An annual survey of 500 residents in Anne Arundel County is conducted by the Anne Arundel Community College's Center for the Study of Local Issues.
This year's poll found that 57 percent of those surveyed were negatively affected by federal sequestration. The survey was conducted from Oct. 14-17, during the final week of the government shutdown. The timing of the survey may have played a role in the focus of the answers, according to a report from the Center.
The chief concern among county residents was that taxes were too high, at 19 percent of the total surveyed.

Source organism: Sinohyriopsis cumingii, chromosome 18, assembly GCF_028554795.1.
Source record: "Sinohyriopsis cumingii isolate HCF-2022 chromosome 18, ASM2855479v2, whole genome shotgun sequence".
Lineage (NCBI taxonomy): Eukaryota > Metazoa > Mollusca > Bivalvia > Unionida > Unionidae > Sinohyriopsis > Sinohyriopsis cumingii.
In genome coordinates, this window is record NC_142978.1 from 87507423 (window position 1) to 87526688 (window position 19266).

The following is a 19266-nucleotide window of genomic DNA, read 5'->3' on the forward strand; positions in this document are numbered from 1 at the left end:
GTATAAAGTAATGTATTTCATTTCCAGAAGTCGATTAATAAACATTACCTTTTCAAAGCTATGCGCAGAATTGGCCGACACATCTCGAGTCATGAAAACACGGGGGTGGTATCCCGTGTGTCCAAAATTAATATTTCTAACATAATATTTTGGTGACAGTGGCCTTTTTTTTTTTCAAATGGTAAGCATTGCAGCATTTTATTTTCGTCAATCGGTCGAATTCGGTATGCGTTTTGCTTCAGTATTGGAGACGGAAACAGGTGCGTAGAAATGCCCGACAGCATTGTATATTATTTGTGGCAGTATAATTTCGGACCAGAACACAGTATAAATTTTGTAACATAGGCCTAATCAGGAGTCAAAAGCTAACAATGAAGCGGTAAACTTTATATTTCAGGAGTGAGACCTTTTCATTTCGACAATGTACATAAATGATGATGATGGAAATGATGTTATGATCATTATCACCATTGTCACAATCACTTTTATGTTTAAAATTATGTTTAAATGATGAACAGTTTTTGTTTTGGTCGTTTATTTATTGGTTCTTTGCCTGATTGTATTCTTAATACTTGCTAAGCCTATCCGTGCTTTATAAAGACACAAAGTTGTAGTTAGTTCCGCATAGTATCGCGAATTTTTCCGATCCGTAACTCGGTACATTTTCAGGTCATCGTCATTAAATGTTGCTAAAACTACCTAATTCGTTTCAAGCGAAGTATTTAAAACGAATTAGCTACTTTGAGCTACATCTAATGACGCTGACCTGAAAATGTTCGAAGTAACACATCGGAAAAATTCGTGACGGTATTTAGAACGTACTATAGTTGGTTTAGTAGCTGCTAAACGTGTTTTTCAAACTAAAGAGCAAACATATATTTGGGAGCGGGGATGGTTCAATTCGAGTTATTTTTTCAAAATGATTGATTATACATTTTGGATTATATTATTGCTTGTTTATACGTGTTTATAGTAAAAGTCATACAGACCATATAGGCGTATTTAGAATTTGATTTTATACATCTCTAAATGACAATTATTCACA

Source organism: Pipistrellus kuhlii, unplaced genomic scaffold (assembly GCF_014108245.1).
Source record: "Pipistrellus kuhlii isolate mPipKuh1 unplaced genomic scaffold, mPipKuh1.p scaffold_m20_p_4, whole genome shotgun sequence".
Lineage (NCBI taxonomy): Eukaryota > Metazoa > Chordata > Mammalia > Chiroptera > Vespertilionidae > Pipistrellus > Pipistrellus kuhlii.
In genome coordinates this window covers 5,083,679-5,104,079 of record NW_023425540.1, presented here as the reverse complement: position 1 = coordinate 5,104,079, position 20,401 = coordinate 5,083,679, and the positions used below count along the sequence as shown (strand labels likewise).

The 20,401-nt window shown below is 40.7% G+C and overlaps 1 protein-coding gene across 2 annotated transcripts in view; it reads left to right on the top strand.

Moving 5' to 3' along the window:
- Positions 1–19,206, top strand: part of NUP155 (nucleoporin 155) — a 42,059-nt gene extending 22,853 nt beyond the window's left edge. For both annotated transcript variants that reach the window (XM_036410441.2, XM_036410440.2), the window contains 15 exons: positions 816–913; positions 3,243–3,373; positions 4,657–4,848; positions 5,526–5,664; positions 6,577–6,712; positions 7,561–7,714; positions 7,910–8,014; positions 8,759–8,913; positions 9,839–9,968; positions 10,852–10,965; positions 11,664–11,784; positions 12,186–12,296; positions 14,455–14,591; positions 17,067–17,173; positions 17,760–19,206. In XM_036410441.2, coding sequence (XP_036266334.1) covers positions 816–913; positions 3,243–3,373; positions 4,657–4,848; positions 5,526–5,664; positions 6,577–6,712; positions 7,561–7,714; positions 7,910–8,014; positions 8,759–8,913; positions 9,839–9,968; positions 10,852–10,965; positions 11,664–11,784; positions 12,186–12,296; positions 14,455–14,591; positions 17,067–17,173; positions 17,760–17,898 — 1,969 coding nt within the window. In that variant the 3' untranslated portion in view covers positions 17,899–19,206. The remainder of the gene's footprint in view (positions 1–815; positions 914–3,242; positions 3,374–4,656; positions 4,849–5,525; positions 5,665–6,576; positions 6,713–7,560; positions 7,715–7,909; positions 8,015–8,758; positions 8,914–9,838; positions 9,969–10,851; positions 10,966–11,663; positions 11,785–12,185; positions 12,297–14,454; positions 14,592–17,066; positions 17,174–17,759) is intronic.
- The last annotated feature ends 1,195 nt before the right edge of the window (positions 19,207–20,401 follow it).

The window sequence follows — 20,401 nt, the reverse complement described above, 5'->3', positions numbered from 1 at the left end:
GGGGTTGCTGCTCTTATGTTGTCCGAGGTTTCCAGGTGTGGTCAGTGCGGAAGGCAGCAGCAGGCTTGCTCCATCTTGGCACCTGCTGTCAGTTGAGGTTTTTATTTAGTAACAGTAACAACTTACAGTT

In previous years, concern for the economy was the top issue. Now, economic fears have declined to 2007 levels, based on data in the survey. Only 16 percent cited the economy as the county's most important problem, a drop of 11 percent from the previous year, and a dramatic decline from 2011, when 48 percent cited it.
"The most pronounced trend has been an increase in the percentages of those citing government ethics/waste and those citing 'taxes' as the most important problems," according to the study, adding that this could mean there is a declining sense of trust and return on investment from government.
Other important problems facing the county included:
- Growth/development: 4 percent
- Education/school problems: 6 percent
- Traffic congestion: 4 percent
- Crime/drugs: 9 percent